Climate is the pattern of atmospheric conditions over a long period of time. Also can be described as the atmospheric conditions that prevail in a given region over a period of time. This includes not only the average weather but also values of climatic conditions that prevail at extreme ranges, their variability, and the frequency of various occurrences. These climatic elements include solar radiations, temperature, humidity, precipitation, atmospheric pressure and wind in terms of speed and directions. Therefore climate change is the variation of global and regional climates over time. These changes can be caused by processes internal to the earth, external forces or human activities.
Vector is an agent that delivers a pathogen or other biological materials from one place to the other. It’s a vehicle that only helps in transportation of infectious materials. Vectors do not cause the disease but act a significant role in the transmission of a disease. Although vectors can transmit pathogens to both animals and plants, our main focus will be those that transmit to animals.
Vectors can be categorized into two classes:
• Mechanical vectors
This is a type of vectors that act as transport vehicle only, whereby the infectious agent does not depend on the vector in any part of its cycle. In fact, most of these agents can be transported by any vector without making any major difference.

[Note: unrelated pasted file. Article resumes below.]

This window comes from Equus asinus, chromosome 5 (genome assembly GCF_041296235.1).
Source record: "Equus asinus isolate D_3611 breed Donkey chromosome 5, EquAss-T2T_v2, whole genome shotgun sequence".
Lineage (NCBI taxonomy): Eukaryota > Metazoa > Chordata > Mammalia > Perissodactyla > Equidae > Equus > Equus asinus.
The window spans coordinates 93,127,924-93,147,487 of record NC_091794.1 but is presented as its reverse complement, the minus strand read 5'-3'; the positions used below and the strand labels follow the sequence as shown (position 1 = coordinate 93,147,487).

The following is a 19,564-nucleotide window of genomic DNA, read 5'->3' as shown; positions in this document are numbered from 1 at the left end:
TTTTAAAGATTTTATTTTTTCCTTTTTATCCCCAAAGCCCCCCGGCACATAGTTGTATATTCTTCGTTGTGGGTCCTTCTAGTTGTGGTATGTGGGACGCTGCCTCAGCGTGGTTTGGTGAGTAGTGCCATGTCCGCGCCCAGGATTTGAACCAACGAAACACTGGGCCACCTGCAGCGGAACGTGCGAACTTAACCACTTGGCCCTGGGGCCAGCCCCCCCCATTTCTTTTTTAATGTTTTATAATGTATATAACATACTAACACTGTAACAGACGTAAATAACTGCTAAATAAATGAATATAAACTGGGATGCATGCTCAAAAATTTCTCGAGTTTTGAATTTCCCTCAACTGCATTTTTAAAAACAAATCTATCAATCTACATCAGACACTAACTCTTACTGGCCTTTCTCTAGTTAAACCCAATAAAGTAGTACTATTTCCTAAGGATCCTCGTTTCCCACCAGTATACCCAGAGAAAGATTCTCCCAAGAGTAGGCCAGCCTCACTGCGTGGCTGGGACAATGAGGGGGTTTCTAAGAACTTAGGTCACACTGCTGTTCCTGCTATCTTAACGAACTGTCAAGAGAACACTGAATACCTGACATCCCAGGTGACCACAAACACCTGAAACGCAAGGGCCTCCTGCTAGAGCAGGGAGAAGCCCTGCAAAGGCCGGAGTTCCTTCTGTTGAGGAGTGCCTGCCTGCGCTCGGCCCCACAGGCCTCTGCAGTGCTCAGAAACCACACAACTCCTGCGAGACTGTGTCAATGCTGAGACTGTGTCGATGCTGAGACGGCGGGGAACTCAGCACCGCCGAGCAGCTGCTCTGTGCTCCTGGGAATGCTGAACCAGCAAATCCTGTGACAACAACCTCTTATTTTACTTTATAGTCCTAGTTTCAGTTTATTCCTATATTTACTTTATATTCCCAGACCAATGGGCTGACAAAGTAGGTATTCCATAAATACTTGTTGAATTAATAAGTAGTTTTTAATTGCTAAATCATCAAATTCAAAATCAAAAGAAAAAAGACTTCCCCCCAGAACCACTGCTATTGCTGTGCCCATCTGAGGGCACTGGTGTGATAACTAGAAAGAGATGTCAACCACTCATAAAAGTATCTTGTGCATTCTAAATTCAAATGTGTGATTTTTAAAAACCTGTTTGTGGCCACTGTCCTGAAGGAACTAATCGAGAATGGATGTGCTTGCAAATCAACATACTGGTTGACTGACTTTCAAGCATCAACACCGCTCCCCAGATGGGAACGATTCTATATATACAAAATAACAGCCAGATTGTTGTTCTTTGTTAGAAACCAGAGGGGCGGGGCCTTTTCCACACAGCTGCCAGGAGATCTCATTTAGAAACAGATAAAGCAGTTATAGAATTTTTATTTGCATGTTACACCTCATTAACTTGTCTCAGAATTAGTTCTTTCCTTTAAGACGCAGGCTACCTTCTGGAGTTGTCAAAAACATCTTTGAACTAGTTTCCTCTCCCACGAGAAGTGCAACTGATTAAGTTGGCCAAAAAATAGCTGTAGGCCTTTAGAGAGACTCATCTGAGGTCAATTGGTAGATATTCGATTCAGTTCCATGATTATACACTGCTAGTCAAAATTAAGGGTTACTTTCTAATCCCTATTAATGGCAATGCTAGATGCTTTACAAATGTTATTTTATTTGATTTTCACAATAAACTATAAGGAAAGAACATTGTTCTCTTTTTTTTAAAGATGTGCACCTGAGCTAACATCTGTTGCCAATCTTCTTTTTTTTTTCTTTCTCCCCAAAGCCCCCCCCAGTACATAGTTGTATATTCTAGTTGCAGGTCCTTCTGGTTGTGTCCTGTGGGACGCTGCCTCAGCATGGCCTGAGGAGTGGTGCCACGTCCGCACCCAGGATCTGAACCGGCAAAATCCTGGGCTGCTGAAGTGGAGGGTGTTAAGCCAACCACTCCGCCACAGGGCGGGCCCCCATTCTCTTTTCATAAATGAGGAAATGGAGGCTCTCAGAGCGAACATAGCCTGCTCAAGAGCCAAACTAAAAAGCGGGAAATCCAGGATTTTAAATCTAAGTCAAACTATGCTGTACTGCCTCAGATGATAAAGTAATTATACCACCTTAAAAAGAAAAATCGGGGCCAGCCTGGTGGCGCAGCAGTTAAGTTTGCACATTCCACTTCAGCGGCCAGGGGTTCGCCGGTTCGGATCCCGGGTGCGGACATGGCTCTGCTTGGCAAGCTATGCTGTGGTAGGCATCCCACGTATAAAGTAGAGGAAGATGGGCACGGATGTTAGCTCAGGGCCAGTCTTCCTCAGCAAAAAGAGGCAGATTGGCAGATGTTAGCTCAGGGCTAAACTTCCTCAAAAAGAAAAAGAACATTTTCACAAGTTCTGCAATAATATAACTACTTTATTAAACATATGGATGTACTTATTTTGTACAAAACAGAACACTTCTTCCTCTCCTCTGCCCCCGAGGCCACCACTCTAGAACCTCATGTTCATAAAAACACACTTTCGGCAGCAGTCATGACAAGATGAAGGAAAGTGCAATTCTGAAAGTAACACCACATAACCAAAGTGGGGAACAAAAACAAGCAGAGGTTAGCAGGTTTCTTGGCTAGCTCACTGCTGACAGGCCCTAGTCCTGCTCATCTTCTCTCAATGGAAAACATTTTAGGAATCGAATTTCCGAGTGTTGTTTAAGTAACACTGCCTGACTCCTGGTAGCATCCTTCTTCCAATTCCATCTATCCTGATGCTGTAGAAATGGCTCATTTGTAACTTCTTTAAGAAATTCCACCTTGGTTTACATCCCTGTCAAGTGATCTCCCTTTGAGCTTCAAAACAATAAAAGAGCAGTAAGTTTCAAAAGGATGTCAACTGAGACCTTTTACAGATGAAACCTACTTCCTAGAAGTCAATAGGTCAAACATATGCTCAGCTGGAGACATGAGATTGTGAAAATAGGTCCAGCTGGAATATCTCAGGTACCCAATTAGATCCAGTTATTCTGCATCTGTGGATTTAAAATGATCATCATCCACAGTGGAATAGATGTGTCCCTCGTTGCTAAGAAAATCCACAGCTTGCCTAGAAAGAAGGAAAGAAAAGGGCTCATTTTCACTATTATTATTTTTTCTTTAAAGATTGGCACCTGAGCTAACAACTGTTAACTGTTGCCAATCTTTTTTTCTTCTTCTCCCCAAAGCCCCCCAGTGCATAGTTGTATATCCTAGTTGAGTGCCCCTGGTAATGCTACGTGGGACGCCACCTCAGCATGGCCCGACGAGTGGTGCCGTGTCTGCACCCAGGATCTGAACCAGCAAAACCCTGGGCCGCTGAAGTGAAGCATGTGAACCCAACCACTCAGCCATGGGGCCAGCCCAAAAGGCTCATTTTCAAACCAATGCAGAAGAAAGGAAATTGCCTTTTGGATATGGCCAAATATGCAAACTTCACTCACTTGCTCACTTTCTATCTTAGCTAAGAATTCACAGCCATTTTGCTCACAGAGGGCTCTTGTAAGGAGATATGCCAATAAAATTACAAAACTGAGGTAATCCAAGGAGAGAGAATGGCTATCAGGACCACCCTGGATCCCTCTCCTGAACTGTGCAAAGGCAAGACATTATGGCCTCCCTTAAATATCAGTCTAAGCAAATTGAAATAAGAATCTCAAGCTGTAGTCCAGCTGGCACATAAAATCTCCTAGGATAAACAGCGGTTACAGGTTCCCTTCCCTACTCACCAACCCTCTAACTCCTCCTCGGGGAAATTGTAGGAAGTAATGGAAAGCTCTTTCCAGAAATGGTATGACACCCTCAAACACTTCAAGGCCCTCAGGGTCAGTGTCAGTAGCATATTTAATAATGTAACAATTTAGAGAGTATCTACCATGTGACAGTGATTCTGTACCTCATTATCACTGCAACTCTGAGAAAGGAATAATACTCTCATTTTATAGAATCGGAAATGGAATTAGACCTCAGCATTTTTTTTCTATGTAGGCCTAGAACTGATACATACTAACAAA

• Obligate hosts
This is a class of vectors that plays an important role in the pathogens life cycle. The insect is needed by the pathogen to complete some of its developmental stages before it is transmitted to its final host eg mosquito from a genus Anopheles is specifically required by Plasmodium malariae to complete parts of its development.
Most vectors are bloodsucking insects such that the transportation of the pathogen may be through a direct route.
Infectious diseases are illnesses that result from a disease-causing organism getting into a hosts body and the organism causes reactions toward the host tissues either due to the presence of the agent or the toxins they produce. They can also be called transmissible diseases. Infectious diseases can be caused by either bacteria, virus, fungi or parasites. Oftenly infectious diseases are through contact with infected people, animals, vectors, parasites or ingestion of contaminated food.